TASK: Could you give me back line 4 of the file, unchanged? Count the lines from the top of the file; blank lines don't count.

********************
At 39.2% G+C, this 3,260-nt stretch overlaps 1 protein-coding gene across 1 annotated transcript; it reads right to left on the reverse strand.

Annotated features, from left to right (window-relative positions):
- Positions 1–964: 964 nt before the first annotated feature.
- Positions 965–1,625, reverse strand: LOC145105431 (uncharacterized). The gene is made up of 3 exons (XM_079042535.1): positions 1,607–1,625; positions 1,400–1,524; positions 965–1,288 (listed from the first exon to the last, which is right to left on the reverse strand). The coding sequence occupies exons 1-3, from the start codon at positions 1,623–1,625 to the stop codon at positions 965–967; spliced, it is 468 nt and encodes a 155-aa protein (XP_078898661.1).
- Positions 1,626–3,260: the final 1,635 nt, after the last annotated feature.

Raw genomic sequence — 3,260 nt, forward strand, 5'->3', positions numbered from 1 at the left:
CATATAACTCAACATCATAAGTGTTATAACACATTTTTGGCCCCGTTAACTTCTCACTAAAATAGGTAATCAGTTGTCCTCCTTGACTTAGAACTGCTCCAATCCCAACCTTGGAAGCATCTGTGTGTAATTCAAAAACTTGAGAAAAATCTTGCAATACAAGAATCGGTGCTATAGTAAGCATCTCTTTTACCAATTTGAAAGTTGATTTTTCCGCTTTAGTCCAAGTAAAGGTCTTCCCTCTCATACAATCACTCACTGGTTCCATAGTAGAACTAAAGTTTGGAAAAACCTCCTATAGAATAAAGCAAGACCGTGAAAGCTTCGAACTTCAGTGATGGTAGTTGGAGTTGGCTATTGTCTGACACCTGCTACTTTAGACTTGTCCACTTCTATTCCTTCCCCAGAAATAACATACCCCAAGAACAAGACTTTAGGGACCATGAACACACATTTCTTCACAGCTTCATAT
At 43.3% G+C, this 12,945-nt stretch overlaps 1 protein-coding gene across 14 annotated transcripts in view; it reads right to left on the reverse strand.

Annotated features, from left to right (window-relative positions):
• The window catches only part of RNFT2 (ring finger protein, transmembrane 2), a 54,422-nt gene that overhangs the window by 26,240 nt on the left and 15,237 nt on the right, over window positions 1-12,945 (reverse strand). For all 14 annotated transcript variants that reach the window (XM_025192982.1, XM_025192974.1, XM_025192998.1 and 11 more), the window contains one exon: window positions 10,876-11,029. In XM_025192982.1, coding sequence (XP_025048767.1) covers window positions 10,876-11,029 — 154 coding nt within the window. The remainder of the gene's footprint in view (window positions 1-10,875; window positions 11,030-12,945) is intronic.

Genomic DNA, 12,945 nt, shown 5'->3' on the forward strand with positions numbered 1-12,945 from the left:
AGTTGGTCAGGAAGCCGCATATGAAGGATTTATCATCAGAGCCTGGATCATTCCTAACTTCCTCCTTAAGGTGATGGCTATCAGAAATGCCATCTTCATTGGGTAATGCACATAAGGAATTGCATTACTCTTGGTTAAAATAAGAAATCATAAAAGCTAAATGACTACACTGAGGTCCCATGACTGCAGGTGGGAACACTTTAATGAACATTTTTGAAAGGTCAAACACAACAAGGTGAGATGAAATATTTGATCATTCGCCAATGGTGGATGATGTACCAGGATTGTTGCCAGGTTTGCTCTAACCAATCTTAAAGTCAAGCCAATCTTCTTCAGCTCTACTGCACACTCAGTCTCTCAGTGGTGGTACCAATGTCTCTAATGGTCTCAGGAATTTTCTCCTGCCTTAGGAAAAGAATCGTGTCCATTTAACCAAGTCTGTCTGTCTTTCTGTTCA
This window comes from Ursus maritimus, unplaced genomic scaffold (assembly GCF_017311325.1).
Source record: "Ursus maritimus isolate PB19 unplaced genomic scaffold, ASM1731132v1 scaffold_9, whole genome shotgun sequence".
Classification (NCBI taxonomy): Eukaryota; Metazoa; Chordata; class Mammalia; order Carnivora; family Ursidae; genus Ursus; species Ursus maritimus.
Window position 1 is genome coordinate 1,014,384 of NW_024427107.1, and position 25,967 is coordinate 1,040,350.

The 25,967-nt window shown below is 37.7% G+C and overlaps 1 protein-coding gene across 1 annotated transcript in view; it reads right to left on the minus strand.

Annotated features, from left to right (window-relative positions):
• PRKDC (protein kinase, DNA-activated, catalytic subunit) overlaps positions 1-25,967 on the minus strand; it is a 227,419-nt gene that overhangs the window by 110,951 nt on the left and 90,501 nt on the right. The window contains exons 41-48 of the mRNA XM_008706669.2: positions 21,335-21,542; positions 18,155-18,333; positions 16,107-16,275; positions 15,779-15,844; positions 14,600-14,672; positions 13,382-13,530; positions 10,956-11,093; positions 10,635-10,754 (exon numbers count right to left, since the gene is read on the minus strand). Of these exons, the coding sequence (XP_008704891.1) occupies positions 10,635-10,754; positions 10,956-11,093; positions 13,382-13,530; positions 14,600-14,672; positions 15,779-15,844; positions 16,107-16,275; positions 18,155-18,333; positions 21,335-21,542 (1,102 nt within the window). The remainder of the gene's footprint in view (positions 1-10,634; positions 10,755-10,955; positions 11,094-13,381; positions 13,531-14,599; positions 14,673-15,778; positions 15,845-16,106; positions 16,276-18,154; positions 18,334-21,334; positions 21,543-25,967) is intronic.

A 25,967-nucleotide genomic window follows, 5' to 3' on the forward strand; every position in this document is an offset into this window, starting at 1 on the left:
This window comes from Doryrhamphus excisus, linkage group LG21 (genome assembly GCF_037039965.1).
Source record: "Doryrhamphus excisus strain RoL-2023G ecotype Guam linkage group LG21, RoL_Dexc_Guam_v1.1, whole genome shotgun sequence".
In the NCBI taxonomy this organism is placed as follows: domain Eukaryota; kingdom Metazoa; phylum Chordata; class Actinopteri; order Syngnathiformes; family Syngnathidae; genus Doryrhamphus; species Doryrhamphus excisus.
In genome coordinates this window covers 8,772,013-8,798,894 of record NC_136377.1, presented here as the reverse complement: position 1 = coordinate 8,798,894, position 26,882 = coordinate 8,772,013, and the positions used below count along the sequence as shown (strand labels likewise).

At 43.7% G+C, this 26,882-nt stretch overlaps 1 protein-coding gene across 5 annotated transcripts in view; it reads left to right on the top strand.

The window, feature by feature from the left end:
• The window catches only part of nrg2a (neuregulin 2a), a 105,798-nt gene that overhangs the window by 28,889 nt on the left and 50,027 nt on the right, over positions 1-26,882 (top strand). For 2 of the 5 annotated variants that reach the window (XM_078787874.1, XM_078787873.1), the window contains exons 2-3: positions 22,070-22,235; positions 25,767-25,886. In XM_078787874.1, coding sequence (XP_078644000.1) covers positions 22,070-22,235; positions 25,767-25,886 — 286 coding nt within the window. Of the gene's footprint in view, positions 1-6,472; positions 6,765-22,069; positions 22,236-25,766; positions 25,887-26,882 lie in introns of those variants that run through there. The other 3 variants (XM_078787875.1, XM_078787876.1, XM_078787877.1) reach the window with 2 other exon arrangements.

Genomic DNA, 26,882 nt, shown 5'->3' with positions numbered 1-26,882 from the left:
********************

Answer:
- Positions 965–1,625, reverse strand: LOC145105431 (uncharacterized). The gene is made up of 3 exons (XM_079042535.1): positions 1,607–1,625; positions 1,400–1,524; positions 965–1,288 (listed from the first exon to the last, which is right to left on the reverse strand). The coding sequence occupies exons 1-3, from the start codon at positions 1,623–1,625 to the stop codon at positions 965–967; spliced, it is 468 nt and encodes a 155-aa protein (XP_078898661.1).